By Phil Taylor
April 25, 2013

Derrick Rose sits. The one-year anniversary of the day he tore his ACL falls this week, the end of the typical 8-12 month recovery period approaches and still Rose sits. He has been medically cleared to play since March and has been scrimmaging for weeks, and still Rose sits. His Bulls sorely need their best player in a difficult Eastern Conference playoff battle with the Nets, and still Rose sits.

The rest of us wonder why, but we hesitate to ask the question too loudly, afraid to seem too focused on the player and not the person, too unsympathetic to his recuperation. Although Rose is the one with the surgically repaired knee, it's everyone else -- teammates, coaches, fans and media -- who have been stepping gingerly when it comes to his injury. But no more. It's time for everyone to stop tiptoeing around, including the point guard himself. Derrick Rose should suit up and play.

The only thing stopping him from doing so, it appears, is his own brain, his insistence on feeling as good as new. He has reported no pain in the knee. There is no indication that he would be taking on any greater risk of re-injury if he plays. Watch him during his rigorous pregame workouts -- running, jumping, cutting, dunking -- and you would never guess that he was less than fully healthy. Reports are that he has looked good -- better than good -- in scrimmages. So tell me again, what is he waiting for?

Thibodeau says Rose 'most likely out' for the playoffs

Until recently, what little criticism Rose has received has been gentle. We remind each other that no one can know what a player is feeling other than the player himself, that every athlete has to do what he feels is best for his own body, that players are flesh and blood, not action figures we can force out onto the court for our entertainment. All true. But lately, with the arrival of the postseason, it has become harder to accept the vague explanations and amorphous timetable Rose and the Bulls keep offering up.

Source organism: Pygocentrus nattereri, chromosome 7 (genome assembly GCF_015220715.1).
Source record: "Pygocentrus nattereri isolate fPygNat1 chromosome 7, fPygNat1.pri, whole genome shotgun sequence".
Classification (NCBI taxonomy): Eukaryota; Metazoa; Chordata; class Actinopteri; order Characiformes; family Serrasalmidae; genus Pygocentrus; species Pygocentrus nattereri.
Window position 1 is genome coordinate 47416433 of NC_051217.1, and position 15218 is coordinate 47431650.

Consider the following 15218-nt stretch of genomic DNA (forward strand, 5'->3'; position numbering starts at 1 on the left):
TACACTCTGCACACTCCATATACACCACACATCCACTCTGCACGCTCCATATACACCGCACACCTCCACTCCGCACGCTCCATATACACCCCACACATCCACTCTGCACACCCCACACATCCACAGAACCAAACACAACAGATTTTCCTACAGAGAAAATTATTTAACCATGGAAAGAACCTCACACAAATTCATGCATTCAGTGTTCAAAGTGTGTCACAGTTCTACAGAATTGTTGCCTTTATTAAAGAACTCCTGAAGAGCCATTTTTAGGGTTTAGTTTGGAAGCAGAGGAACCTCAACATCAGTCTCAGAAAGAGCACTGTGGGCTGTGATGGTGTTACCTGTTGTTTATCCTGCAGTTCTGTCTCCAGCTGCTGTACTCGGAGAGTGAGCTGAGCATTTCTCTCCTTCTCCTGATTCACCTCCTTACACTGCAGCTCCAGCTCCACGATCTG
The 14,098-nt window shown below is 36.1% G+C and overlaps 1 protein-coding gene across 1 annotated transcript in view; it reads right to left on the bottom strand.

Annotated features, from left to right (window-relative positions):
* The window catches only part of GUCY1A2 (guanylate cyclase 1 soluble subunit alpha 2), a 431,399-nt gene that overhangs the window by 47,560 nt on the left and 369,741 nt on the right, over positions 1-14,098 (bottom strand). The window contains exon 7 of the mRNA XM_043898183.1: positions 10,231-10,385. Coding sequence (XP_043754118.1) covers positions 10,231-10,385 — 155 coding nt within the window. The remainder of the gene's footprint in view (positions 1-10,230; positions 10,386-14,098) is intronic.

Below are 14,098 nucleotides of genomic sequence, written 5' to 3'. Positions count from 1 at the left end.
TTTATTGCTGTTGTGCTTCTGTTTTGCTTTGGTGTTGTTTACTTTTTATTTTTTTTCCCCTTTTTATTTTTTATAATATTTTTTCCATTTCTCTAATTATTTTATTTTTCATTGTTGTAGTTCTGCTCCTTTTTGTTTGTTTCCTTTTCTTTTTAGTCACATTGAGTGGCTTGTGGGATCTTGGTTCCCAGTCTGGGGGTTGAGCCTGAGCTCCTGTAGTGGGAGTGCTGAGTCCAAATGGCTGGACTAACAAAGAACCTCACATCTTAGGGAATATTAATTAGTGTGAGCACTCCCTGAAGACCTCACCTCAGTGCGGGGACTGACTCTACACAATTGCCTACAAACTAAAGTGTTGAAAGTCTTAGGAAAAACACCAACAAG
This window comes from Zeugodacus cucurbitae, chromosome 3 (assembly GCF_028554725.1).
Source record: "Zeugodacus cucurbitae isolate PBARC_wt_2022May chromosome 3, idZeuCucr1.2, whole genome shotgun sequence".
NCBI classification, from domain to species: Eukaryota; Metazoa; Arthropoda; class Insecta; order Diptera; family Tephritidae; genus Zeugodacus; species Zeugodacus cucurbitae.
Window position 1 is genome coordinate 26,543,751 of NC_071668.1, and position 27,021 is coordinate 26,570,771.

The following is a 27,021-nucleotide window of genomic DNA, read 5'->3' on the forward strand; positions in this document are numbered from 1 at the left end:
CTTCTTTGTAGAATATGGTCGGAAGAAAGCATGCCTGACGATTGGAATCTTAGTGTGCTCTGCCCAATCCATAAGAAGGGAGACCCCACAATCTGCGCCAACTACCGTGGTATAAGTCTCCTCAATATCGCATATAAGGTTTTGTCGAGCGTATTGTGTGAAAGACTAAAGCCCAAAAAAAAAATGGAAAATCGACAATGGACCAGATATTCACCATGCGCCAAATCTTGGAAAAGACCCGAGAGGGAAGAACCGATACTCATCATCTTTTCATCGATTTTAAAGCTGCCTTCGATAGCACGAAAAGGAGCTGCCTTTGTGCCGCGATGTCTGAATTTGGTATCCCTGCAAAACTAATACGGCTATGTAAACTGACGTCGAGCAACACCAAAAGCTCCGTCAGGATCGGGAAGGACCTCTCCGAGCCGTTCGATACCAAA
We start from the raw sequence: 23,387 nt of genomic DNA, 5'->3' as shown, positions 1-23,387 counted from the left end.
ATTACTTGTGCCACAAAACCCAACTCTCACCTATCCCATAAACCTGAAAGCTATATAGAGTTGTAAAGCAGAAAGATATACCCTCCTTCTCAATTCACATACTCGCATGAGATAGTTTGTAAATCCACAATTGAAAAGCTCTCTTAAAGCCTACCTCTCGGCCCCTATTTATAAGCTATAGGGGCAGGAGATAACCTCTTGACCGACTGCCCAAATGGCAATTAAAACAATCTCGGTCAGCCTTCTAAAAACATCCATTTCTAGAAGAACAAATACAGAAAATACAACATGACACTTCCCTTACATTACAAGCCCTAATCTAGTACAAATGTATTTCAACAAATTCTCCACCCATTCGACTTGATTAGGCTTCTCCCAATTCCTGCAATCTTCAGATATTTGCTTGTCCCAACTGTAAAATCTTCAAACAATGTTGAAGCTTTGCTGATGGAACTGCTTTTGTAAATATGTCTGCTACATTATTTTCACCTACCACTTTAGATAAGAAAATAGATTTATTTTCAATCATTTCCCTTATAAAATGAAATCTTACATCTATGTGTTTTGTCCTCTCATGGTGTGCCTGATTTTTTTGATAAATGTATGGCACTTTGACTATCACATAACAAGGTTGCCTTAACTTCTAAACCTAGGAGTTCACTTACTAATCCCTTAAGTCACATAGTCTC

"We don't want him out there until he's completely comfortable," coach Tom Thibodeau said after the Bulls' Game 1 loss to Brooklyn.

"I think I can do everything," Rose said a month ago. "It's just me having the confidence to do it. Just me feeling normal. Just me taking my time and being prepared and knowing when I come back I want to be 100 percent."

Normal? One hundred percent? The playoffs are here. No one's body feels normal after a season's pounding. You know who doesn't feel 100 percent? Tyson Chandler, Kevin Garnett, Manu Ginobili and Steve Nash, to name a few. They're all injured to one degree or another, but they're playing. The Knicks' Iman Shumpert, who suffered the same injury on the same day as Rose, has been back since February. On Rose's own team, center Joakim Noah has been pushing through the stabbing pain of plantar fasciitis in his foot during the Nets series to give the Bulls whatever he can in limited minutes. The case can be made that Rose is healthier than Noah right now. How can he sit and watch while Noah grits his teeth and plays?

There is the school of thought that at this late date, it makes more sense for Rose to sit out the rest of the season and start fresh in training camp. But it's just as logical for him to test the knee and get over the mental hurdle now, rather than have the doubt linger all summer.

There is also the little matter of the playoffs, of the Bulls' season being on the line. Thibodeau clearly thinks Rose could contribute immediately, since he has said repeatedly that if Rose were to wake up one morning and decide he was ready, he would be in uniform and on the court that night.

Imagine if LeBron James or Carmelo Anthony or really, any other player of Rose's caliber decided to sit out the playoffs because he refused to play at anything less than peak health. The criticism would come down on them like an avalanche. Rose's likability and humility have won him softer treatment, but that can't last forever. There is a fine line between being a perfectionist and being a diva, and Rose is walking the tightrope.

You wonder, is it fear or ego that keeps Rose from suiting up? Is it concern that he will re-injure his knee or is it his refusal to let us see him at anything less than his previously dominant self? Either way, it's time for him to conquer those apprehensions.

Rose's mere appearance on the court, in uniform, would cause Bulls fans to shake the roof of the United Center with an ovation and give his battered teammates an incredible lift. He doesn't have to be Derrick Rose, MVP, right away. He doesn't have to give the Bulls 40 minutes of dominance. All Rose has to do is get out on the floor and compete. All he has to do is try.

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